The Fascinating Candidacy of Danielle Smith

I’ll start with a bold prediction that might eventually make me look like a fool: Danielle Smith is the greatest threat to the Tory dynasty in Alberta since Laurence Decore.

This is high praise for someone who has yet to win a seat in the legislature, or her party’s leadership, and only publicly launched her leadership campaign four days ago for a party that currently does not have a single seat in the legislature. Furthermore, many people have looked foolish betting against the Tories and the current Premier. Nonetheless, I believe she has the most potential to shake up the political landscape of anyone who has come along in the past 15 years.

Reading her speech to the WRAP convention from this weekend, I can’t help but be impressed. I don’t agree with her vision, but I’ll grant that it’s a heck of a speech. She articulates a clear message about business and fiscal responsibility in this province, and where the current government has erred. She makes an emotional connection to the audience, first by relating her family’s experiences from the recession of the 1980s, then by explaining her involvement with the PC Party and why she left. Finally, the requisite Trudeau dig aside, she gives a speech that avoids demagoguery, ad hominem attacks, and instead relies on a well-constructed argument that she backs up with facts and figures.

Following the 2008 election, there was much ado about problems on the left – vote-splitting, issues with the Liberal brand, and so forth. There is much talk about – through merger, rebranding, or creating a new party – some action to consolidate centre-left voters and disaffected Tories. After more than a year, there is no public evidence that such outcome is any closer to reality. The left remains divided, lacking an idea, institution, or person it can rally around, and disaffected Tories are left searching for the lesser of the evils and hoping for something better.

However, flying under the radar were issues that might lead to a surge of support for a centre-right, fiscally conservative party: the high spending, and sudden reappearance of a deficit in the provincial budget; controversy surrounding the new royalties regime; the appearance that the government lacks big ideas. All three of these topics are covered in Smith’s speech.

While the 2008 election saw the WRAP lose their only seat, they have nonetheless seen an uptake in donations, largely from businesses disenchanted with the government. Their conservative credentials are unquestioned, and they could take advantage of a potential rift between the Tories and their federal counterparts. Most importantly, if they choose a fresh, young leader like Smith, they can make the Tories suddenly seem old and stale. She can generate excitement and interest in a province where it’s sorely lacking. It’s tough to predict the future, but the Tories would seem to be a lock to win the 2012 election. Beyond that, if the Alliance gains a beachhead in that race, they could grow fast.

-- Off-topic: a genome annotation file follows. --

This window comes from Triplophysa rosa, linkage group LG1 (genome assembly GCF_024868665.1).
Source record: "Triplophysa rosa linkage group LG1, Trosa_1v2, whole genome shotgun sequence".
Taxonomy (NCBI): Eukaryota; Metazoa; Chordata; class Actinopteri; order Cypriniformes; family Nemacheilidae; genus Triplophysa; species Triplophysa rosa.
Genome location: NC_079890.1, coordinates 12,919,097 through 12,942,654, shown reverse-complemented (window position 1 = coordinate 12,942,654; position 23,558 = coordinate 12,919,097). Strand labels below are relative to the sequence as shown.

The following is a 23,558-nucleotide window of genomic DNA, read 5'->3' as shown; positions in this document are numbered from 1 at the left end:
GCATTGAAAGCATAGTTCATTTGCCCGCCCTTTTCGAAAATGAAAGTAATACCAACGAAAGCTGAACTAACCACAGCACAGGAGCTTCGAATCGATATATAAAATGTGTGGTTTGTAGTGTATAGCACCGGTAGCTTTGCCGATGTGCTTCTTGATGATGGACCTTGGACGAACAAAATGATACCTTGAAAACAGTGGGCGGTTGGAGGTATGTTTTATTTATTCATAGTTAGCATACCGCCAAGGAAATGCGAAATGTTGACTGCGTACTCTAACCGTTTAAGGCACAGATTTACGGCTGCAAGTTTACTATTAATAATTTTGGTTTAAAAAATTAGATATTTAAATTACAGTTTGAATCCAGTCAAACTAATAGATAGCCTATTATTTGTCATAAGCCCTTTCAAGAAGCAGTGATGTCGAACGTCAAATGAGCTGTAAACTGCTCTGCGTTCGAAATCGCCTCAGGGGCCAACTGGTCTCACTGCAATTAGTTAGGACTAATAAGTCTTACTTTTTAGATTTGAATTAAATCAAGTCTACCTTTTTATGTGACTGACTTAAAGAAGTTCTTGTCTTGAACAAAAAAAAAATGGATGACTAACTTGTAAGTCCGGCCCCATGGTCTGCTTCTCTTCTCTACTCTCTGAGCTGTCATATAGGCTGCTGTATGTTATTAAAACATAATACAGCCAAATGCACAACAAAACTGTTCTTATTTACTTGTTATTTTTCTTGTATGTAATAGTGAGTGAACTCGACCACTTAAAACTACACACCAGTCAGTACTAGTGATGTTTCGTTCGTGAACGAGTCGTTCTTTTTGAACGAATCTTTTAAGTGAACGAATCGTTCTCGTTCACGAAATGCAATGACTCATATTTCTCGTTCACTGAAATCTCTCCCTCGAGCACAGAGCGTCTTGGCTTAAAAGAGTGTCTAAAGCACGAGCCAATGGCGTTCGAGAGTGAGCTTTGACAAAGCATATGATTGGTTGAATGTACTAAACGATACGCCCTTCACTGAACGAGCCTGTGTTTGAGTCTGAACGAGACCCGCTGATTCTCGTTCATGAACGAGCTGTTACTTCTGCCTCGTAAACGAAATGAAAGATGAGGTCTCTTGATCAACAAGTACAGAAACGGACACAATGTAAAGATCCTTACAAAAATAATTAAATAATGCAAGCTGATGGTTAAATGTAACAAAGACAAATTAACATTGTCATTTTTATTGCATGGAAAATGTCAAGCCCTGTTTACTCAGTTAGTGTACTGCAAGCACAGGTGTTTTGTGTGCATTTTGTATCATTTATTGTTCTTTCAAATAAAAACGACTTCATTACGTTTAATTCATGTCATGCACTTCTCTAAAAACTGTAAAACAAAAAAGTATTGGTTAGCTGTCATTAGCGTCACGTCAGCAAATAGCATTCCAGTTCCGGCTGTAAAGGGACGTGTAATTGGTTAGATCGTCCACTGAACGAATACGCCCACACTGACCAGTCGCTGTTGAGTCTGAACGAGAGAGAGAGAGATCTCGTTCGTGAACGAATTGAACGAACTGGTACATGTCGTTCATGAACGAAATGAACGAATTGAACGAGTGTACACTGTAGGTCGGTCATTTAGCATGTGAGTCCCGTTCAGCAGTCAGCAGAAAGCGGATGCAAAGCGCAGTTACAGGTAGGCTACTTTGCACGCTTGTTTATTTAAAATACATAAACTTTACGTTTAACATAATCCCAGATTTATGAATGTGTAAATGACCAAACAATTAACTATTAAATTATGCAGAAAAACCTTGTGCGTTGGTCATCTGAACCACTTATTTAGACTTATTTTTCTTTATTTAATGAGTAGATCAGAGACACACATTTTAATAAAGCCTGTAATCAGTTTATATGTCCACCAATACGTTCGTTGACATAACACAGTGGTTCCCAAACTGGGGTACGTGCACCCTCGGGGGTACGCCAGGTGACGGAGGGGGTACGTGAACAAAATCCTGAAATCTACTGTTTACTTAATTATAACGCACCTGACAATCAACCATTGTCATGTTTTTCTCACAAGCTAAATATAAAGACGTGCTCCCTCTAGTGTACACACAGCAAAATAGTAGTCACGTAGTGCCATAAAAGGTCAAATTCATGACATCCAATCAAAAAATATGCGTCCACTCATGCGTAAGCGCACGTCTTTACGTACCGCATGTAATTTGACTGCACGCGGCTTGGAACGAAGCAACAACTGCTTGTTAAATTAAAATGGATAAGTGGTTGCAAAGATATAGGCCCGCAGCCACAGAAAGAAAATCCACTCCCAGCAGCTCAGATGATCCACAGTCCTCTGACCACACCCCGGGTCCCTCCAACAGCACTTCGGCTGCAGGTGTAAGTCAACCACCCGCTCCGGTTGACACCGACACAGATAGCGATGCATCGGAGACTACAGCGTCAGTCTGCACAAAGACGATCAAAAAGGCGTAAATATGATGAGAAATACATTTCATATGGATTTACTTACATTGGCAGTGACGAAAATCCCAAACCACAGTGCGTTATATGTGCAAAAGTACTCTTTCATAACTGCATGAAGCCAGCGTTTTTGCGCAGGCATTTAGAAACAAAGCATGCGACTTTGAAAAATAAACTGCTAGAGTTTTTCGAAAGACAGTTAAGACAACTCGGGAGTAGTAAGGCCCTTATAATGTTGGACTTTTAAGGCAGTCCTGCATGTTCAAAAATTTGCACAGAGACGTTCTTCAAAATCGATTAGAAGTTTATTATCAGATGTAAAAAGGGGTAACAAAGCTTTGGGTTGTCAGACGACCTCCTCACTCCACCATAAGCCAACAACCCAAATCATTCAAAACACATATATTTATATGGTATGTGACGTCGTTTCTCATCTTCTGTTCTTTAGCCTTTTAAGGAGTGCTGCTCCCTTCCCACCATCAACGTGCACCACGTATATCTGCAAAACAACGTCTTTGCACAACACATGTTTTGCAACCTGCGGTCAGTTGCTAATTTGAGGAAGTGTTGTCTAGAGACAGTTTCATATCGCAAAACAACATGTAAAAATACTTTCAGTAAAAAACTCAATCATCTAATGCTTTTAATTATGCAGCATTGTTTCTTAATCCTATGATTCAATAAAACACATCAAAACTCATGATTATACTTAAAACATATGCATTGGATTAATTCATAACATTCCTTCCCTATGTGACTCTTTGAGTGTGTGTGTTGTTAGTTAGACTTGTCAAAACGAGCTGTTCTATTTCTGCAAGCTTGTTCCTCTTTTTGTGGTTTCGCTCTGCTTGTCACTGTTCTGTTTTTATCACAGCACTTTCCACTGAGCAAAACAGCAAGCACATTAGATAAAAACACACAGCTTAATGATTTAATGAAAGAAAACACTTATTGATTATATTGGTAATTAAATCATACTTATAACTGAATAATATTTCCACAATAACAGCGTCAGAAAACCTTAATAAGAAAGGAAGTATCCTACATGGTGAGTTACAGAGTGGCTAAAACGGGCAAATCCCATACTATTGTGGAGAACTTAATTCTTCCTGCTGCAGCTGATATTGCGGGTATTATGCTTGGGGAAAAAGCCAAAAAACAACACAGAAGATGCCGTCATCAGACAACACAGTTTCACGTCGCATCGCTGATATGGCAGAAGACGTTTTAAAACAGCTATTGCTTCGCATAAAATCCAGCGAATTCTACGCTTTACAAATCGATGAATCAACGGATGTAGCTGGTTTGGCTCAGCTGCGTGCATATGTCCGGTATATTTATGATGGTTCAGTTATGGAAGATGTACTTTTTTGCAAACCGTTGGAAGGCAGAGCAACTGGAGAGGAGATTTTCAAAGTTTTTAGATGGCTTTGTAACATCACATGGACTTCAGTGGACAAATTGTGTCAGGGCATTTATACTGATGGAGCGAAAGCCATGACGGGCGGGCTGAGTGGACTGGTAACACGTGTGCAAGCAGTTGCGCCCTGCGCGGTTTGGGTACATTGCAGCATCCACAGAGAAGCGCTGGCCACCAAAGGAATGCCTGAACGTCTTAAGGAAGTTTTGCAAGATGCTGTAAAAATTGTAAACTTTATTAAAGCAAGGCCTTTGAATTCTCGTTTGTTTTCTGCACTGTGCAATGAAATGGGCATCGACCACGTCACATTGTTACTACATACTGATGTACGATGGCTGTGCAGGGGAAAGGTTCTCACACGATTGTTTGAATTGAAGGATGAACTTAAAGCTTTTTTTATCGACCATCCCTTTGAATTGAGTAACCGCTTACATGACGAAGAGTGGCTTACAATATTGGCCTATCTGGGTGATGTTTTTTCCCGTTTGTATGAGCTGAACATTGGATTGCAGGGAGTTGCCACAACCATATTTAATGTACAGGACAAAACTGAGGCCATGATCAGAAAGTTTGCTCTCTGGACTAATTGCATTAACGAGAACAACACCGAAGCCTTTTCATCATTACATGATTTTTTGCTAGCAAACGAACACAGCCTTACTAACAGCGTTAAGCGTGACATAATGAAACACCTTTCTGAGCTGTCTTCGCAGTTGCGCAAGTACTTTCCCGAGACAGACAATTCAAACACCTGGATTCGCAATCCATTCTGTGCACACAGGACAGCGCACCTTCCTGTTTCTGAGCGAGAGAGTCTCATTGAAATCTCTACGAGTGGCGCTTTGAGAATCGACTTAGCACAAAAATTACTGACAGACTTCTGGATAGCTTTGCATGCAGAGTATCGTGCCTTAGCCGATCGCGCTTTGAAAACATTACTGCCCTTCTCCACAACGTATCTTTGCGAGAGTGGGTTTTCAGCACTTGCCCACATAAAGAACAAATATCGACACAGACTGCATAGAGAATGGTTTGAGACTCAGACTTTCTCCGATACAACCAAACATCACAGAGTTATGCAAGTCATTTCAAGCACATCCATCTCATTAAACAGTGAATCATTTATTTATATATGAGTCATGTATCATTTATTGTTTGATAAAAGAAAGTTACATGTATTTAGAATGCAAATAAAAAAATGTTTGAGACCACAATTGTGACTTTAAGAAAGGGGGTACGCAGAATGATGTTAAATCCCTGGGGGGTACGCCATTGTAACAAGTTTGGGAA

The last transfer of power between parties – the 1971 defeat of the Social Credit Party at the hands of the Progressive Conservatives – was less about ideology, and more about image. There was little that separated the two parties policy-wise. But Peter Lougheed and his team were new, fresh, and energetic. The SoCreds were a tired government, and failed to bring forward new ideas and new personalities. The same opportunity exists for the Alliance here. Most of the new faces in the Tory government are still buried in junior cabinet posts or the backbenches. More and more voters see them as lacking ideas. Can a new, fresh face bring about the downfall of the mighty Tory dynasty? It might take her 2-3 elections, but I’d bet on Danielle Smith before I bet on any of the other alternatives.


13 Responses

  1. I couldn’t possibly disagree more. The Wildrose Alliance is nothing more than a fringe party competing with the Social Credit. It is going nowhere.

    I don’t like Stelmach but his party best represents the views of Albertans.

  2. Peter D is correct. The WAP is too disfunctional and distant from core Albertan plurality and inclusiveness values. She will be Sarah Palin but brighter. That means she will be a media darling but not seen as a viable alternative to represent the change we need to make in governance for Alberta. If progressives don’t show up – the social conservatives will and voila – we see the WAP becoming very successful politically.

  3. The Tories are long overdue for implosion.

    The weight of Danielle Smith’s intelligence, integrity, and telegenicity will be more than enough to collapse them.

    Stelmach and his gang are utterly bankrupt intellectually, morally, spiritually, and politically.